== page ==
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Polluted Air Another Danger to U.S. Troops in Iraq

By Serena Gordon
HealthDay Reporter

THURSDAY, March 31 (HealthDay News) -- While the risks of gunfire and explosive devices to U.S. soldiers stationed in Iraq are obvious, new research suggests that high levels of air pollution in that country might pose a threat to their respiratory health.

Scientists have been collecting air samples in Baghdad since 2008, and they found that the Iraqi air often contains fine particulate matter made up of many elements, including silica, sulfates and heavy metals, such as lead, arsenic, cadmium and mercury. Fine particulate matter is of greater concern than large particulate matter because these tiny particles can travel deep into the lungs, where they can cause more damage.

Some air quality readings in Iraq found that the fine particulate matter was nearly 10 times higher than the levels generally considered acceptable in the United States.

"There is concern with the amount of the fine particles in the atmosphere that the soldiers, and the Iraqi citizens, are living in," said study co-author Jennifer Bell, a doctoral student in the department of chemistry and biochemistry at the Geophysical Institute at the University of Alaska in Fairbanks.

"Fine particulate matter is very, very small. If you think about the size of a hair follicle, these particles are smaller than a hair follicle," said Bell. "The natural defenses, like the hairs in the nose, normally trap coarse particles, but these particles are so small they bypass the body's natural defenses."

What's more, she said, in a place like Iraq, where it's extremely hot, it can be very difficult to breathe that hot air through the nose, and many people breathe through their mouth. This allows fine particles to travel even further, into the deepest part of the lungs, known as the alveoli.

The alveoli are the area in the lungs that allow oxygen to pass into the bloodstream. If you've inhaled fine particulate matter into your alveoli, these particulates can pass through the alveoli into your blood, according to Dr. Hormoz Ashtyani, director of the pulmonary division at Hackensack University Medical Center in New Jersey. Once these particles are in the bloodstream, the immune system sends out cells to destroy them. But, they just get absorbed into these cells, impairing their function.

"The [immune system cells] can't rid themselves of the particulate matter and their function suffers. Resistance to infection is reduced," he explained.

These particles are also of concern because they can scar the lung tissue and affect lung function, said Ashtyani.

He said that for most healthy people, their natural defense mechanisms will overcome this exposure. Bell agreed that healthy people can generally overcome this exposure, and said that it's people who may already have a sensitivity to these fine particles, such as those with preexisting lung or heart problems, who are most at risk. However, even some healthy people may be at risk of developing a chronic cough, she added.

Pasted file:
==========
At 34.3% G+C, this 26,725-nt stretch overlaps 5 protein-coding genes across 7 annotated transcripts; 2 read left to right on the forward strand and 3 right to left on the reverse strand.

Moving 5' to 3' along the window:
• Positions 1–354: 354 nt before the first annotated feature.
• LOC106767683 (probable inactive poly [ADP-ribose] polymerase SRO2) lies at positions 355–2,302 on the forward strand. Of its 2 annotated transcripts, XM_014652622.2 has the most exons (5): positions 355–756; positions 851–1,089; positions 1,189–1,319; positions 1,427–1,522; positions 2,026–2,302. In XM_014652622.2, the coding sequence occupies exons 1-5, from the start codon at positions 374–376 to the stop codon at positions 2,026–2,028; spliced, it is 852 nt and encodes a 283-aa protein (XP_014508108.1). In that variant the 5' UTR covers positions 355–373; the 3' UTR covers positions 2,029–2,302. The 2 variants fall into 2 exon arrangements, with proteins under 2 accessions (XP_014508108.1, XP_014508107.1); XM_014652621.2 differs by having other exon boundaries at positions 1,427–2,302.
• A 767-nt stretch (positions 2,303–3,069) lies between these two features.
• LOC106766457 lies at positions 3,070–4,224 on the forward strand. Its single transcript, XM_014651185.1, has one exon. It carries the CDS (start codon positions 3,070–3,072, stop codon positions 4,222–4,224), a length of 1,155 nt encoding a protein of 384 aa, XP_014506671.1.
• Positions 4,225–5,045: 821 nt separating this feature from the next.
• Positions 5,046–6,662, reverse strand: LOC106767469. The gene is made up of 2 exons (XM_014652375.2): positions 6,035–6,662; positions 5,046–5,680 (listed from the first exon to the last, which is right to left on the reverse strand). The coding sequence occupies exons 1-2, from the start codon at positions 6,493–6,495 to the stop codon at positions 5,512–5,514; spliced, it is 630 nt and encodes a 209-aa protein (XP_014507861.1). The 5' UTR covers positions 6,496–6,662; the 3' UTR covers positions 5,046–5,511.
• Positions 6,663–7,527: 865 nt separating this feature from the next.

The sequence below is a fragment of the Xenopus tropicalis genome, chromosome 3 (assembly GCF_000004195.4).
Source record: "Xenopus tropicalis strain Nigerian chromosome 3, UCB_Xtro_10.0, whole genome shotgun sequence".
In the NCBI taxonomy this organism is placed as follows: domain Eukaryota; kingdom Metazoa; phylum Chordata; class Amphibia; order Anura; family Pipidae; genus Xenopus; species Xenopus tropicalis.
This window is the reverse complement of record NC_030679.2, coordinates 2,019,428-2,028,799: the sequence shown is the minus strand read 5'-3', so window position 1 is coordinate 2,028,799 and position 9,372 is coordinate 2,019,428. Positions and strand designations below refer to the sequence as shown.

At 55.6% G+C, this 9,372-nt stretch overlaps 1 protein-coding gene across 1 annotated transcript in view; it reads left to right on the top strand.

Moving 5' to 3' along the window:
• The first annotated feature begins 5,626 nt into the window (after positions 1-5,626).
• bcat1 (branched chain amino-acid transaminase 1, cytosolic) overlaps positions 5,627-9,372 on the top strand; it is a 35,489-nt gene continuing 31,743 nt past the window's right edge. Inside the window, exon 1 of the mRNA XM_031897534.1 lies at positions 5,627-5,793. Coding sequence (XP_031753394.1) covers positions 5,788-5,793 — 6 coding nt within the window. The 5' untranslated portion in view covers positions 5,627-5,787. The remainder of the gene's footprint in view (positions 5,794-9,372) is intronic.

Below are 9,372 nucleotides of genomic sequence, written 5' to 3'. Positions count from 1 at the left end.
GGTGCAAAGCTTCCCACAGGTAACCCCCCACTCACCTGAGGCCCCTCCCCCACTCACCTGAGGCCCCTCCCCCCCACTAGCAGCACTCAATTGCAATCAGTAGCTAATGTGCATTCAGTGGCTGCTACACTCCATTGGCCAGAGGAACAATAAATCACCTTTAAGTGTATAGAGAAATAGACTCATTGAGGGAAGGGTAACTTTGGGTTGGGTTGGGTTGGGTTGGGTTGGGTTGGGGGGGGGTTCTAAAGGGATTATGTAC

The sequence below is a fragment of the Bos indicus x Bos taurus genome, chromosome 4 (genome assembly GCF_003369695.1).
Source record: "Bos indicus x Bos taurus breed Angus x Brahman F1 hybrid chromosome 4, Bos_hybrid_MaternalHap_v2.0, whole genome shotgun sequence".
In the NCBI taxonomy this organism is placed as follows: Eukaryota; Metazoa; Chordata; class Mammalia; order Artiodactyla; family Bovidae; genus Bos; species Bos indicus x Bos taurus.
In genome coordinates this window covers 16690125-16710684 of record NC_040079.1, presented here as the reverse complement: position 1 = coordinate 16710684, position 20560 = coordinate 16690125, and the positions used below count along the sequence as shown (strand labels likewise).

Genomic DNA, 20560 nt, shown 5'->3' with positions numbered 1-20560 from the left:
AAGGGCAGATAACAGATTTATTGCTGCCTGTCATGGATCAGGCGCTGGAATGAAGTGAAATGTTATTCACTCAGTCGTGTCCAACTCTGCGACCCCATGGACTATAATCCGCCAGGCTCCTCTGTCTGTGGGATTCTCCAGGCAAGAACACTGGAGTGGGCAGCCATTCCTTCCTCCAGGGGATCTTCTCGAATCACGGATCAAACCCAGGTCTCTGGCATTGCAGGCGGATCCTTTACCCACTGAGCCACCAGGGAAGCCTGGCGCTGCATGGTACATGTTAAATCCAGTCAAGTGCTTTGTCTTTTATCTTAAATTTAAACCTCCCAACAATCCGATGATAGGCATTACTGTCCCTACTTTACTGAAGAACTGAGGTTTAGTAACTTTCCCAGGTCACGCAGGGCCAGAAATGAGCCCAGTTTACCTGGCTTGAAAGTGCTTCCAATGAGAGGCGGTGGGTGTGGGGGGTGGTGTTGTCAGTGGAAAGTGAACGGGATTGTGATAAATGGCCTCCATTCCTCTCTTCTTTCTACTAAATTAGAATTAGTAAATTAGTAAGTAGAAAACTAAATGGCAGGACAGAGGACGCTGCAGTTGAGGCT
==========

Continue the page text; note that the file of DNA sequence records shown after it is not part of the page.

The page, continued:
Bell was to present the findings Wednesday at the American Chemical Society national meeting in Anaheim, Calif.

Bell said that there are two main sources of fine particulate matter -- nature and human activity. Iraq's environment naturally has more fine particulate matter because it's desert. "There's nothing breaking up the wind in the desert. Once the wind goes, it really starts going," she said, adding that there are many natural elements contained in the sand, such as silicate minerals, carbonates, sulfates, oxides and heavy metals.

The other main source of fine particulate matter is human activity. Activities such as driving kick up a lot of dust, and gasoline containing lead hasn't yet been banned in Iraq. So, fine particles may contain additional lead.

As would be expected, fine particulate matter readings were higher during dust storms in Iraq, which happen about twice a month, and can cause winds around 60 miles per hour, according to Bell. The dust storms can last for several days.

Soldiers are given masks to help them breathe easier during these dust storms. But, Bell noted, soldiers don't always wear the masks when they should. "A lot of them don't wear them because it's so hot. It can get up to 130 degrees on some days," she said.

Ashtyani said a mask is the most effective way to protect the lungs from fine particulate matter, but he understands why soldiers might not want to wear them all the time. "If physical activity increases, a mask interferes with air movement and may cause shortness of breath. Between the heat and the discomfort, soldiers probably can't perform as much with the mask on as without it," he said.

One thing that should come out of this study, said Ashtyani, is a greater awareness of the potential problems returning soldiers may face, such as a chronic cough. He said that doctors who treat people who've served in places like Iraq and Afghanistan should be "sensitive to the subtle, and perhaps not clear-cut, complaints that these soldiers may have when they come back."

More information

Learn more about the potential health effects of particulate matter pollution from the U.S. Environmental Protection Agency.

SOURCES: Jennifer M. Bell, doctoral student, department of chemistry and biochemistry, Geophysical Institute, University of Alaska, Fairbanks; Hormoz Ashtyani, M.D., director, pulmonary division, Hackensack University Medical Center, Hackensack, N.J.; March 30, 2011, presentation, American Chemical Society national meeting, Anaheim, Calif.

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